Fabricating well-defined and stable nanoparticle arrays and crystals in a controlled fashion receives growing attention in nanotechnology owing to the potential application in optoelectronic devices, biological sensors, and photonic structures. The research described in this thesis aims to construct stable, ordered and functional 2D and 3D nanoparticle structures. Molecular recognition abilities have been exploited by using a combination of supramolecularly directed self-assembly of receptor-functionalized nanoparticles and top-down nanofabrication techniques. Noncovalent host-guest nanoparticle assembly is highly versatile. It involves specific multivalent interactions, in which the nanoparticle-surface or the inter-particle binding strength can be fine-tuned by introducing competitive interactions. The additional advantage is the possibility for error correction. Host or guest molecules are attached to the surface of the nanoparticles to control the assembly of functionalized nanoparticles to self-assembled monolayers (SAMs) via specific host-guest interactions in a layer-by-layer (LbL) assembly methodology. Top-down nanofabrication schemes were combined with supramolecular nanoparticle assembly to form stable and ordered nanoparticle architectures on surfaces, other interfaces, and as free-standing structures.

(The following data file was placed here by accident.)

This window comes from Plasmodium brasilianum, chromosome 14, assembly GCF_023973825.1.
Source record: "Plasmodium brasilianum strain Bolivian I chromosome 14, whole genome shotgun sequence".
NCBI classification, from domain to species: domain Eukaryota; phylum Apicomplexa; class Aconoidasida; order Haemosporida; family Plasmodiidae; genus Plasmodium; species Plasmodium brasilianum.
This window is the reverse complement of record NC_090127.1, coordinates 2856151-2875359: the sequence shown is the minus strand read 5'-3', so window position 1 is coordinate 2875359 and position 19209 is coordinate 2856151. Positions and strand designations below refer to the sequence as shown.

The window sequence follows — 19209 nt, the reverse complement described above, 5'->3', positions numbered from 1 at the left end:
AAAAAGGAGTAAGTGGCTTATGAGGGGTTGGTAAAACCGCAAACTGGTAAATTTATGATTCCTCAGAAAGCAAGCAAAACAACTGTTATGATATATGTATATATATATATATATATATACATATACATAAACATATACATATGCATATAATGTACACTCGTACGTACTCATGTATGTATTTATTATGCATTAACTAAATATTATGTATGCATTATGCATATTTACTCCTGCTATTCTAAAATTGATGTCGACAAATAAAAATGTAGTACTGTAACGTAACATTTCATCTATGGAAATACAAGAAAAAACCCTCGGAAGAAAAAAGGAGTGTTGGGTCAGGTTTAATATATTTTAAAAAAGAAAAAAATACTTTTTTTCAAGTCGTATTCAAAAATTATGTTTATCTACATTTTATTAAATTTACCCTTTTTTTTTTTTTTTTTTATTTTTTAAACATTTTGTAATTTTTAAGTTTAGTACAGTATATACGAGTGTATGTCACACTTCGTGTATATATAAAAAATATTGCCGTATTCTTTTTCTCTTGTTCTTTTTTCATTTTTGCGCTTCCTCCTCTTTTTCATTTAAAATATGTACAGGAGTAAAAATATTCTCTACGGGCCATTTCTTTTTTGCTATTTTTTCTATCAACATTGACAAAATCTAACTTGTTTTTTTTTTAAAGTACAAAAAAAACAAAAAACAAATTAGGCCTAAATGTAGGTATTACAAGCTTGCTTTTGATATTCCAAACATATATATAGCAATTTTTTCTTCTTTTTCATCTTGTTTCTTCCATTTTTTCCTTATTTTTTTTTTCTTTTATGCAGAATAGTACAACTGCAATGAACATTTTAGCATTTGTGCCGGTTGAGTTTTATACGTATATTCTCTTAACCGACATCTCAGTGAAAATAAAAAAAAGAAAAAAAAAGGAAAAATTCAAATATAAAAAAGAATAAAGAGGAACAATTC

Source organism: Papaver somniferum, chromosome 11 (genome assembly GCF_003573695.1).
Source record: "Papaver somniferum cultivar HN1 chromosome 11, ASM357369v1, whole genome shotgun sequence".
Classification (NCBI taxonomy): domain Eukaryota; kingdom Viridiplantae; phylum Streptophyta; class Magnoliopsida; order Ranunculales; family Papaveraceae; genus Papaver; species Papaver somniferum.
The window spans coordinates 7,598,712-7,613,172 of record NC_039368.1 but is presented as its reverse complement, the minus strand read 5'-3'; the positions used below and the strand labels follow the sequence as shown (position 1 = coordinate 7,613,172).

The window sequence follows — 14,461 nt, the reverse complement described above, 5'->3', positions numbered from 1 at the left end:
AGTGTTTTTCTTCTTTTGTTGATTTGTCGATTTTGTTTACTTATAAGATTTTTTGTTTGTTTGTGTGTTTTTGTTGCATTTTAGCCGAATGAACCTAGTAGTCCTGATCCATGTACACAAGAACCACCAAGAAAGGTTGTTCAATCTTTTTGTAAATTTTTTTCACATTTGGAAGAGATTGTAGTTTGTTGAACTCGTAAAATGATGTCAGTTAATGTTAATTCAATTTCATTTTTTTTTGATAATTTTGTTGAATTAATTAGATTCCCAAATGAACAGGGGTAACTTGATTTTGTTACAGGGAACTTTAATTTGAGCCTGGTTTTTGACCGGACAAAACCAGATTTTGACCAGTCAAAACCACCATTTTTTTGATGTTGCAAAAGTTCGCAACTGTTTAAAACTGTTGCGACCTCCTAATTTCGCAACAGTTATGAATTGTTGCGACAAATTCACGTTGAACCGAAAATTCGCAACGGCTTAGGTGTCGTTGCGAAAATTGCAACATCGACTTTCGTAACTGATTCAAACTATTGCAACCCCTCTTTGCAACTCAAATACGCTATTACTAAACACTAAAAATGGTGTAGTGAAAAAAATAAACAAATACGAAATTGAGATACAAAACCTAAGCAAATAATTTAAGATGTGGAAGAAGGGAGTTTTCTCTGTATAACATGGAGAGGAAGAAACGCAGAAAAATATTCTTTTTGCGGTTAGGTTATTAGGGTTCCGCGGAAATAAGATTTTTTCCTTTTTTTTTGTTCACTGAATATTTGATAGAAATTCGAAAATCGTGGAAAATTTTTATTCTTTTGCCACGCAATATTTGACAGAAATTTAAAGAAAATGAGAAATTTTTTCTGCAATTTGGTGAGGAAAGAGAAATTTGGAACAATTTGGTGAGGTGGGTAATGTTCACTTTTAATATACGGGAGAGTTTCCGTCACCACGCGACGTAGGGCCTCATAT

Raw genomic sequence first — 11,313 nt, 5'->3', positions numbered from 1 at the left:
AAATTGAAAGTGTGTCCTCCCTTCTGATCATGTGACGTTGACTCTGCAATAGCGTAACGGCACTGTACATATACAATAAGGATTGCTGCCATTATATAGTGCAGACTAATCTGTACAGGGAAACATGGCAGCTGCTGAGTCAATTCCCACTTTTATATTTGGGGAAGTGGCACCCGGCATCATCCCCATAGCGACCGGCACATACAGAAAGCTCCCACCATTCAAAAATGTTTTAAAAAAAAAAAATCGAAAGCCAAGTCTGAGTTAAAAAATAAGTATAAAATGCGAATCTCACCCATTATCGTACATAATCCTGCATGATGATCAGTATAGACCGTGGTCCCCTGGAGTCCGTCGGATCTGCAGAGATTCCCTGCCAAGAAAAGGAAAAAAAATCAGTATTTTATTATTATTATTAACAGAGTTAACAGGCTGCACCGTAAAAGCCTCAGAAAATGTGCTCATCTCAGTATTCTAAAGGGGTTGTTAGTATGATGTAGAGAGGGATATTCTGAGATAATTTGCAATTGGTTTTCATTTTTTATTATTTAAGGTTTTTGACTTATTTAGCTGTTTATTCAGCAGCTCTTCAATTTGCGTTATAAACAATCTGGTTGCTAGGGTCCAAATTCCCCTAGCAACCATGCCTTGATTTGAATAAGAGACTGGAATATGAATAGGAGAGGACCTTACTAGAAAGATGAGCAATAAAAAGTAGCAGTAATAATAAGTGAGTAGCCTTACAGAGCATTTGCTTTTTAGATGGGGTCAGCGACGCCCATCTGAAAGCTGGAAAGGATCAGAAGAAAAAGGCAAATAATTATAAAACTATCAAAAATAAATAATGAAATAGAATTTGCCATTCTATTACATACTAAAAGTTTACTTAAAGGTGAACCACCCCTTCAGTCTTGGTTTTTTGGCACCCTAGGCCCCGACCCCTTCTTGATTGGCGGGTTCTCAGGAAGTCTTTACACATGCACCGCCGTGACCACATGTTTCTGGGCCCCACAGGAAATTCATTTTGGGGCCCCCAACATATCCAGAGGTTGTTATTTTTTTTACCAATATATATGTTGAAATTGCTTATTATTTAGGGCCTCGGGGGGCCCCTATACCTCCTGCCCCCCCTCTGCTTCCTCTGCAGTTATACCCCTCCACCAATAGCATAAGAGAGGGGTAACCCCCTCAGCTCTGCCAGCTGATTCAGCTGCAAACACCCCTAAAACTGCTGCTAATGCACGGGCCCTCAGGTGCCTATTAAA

|Award date||24 Oct 2008|
|Place of Publication||Enschede|
|Publication status||Published - 24 Oct 2008|